Don’t be afraid of a higher waist, either! Higher waisted pants and skirts will give you a more rounded hourglass shape and look adorable with crop tops of all lengths—another look that works well on your shape.

Most of the really slender gals I know have great arms and legs, but are self-conscious about their stomachs or waists. Avoid tight tshirts and tanks with low-waisted pants if this is the case—your frame can easily pull off looser shapes, like dolmans, longer crops, and blouses.

Separates will be your friend—dresses are sometimes harder to fit for thinner or more flat-chested gals. Get wild with your pants and bottoms! You have the legs to pull off that vintage leather miniskirt or those old motorcycle pants. You can also rock clunkier, chunkier shoes than us more hourglass- or pear-shaped gals can. The store I work at, Helmut Lang, really caters to a lithe, slender body type. Check out their runway stuff for inspiration, along with Vince, Acne, Rag & Bone, Theory, and Chloe.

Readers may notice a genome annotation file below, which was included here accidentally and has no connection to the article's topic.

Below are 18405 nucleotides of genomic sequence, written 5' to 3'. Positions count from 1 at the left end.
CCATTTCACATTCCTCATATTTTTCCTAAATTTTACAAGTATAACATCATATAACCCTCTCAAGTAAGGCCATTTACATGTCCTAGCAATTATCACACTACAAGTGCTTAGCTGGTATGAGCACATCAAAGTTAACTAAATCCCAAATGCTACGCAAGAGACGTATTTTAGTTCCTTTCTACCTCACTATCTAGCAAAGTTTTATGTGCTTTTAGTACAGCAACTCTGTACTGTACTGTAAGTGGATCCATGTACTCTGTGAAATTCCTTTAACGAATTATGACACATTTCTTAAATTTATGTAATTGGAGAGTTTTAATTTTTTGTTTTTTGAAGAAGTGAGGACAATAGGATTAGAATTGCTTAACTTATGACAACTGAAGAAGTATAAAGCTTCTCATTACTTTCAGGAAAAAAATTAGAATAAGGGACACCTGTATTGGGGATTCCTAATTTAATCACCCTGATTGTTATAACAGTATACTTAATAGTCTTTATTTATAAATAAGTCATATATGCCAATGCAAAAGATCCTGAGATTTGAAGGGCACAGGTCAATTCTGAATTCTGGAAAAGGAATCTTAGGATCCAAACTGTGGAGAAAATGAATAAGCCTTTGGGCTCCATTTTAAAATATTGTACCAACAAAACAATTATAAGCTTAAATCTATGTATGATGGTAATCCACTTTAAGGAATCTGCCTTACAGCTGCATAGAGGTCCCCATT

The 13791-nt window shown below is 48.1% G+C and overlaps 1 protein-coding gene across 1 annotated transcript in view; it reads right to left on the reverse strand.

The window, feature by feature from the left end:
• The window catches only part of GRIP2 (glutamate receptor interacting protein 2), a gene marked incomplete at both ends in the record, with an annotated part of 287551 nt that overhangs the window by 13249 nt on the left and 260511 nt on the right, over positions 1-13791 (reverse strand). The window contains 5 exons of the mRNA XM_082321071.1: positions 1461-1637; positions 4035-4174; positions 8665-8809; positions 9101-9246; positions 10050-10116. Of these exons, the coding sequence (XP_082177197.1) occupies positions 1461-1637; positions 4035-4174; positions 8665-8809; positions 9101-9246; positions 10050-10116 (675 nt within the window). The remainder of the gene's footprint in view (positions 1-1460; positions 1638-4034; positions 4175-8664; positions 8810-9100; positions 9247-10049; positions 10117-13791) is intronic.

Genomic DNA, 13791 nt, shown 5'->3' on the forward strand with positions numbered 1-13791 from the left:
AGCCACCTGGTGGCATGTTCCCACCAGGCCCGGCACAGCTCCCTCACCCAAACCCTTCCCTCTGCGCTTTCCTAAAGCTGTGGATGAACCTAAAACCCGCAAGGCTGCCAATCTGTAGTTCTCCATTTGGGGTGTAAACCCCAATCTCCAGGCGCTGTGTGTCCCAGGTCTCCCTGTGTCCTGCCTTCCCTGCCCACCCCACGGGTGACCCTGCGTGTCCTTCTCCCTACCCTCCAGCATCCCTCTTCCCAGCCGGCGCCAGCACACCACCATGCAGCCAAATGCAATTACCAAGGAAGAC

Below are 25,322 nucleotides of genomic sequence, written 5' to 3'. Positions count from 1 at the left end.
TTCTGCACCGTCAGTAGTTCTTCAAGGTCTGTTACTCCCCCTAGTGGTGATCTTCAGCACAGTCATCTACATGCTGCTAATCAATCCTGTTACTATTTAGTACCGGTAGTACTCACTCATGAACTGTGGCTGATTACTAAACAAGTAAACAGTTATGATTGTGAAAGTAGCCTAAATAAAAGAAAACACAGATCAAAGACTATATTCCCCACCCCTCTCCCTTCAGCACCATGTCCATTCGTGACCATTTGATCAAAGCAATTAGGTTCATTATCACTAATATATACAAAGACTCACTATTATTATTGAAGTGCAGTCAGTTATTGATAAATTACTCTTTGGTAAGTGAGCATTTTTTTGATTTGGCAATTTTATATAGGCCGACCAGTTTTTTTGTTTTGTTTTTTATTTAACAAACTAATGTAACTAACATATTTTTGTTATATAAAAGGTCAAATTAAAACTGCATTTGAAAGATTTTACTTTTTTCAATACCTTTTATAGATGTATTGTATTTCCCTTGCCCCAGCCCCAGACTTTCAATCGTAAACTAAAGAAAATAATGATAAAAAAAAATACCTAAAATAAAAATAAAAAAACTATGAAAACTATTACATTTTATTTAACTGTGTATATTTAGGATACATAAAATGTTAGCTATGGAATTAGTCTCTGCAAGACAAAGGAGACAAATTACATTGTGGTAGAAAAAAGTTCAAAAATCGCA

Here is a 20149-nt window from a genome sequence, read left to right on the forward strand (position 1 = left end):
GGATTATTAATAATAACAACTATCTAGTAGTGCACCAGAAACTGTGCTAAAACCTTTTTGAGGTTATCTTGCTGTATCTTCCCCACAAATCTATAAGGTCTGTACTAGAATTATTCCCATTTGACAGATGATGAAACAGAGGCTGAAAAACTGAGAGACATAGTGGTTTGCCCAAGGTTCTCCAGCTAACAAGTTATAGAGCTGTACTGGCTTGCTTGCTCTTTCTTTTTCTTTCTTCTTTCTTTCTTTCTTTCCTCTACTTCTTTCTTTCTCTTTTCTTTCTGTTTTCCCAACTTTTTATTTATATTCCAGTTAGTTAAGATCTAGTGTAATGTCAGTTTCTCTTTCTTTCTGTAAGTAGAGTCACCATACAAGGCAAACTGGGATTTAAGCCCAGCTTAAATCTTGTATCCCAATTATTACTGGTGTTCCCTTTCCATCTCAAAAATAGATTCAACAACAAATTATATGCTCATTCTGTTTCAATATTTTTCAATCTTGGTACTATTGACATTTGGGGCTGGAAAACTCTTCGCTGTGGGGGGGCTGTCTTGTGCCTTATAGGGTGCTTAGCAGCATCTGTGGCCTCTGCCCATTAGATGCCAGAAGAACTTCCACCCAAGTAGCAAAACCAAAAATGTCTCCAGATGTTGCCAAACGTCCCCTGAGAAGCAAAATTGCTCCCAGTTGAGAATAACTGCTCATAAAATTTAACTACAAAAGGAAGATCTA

Hopefully this helps!

Q

Anonymous asked:

I stumbled across your blog on the trending blogs page, and I'm so glad I found it! I'm not a huge fashionista myself, but I try to embrace my style and everyone else's. I think I can really relate, when I was a lot younger I got made fun of for my thrifted clothes because that was all we could afford, but then Macklemore comes out with some thrift shop song and it becomes a huge trend. Haha, but now it's something everyone can embrace!

A

This is so encouraging to hear! I’m glad you can relate.

The point I’m trying to make with this blog is that thrifted fashion doesn’t have to be Macklemore-esque—like you said, a ton of people are trying out thrifting now, which I think is fabulous, but I think people sometimes limit themselves to looking for crazy stuff!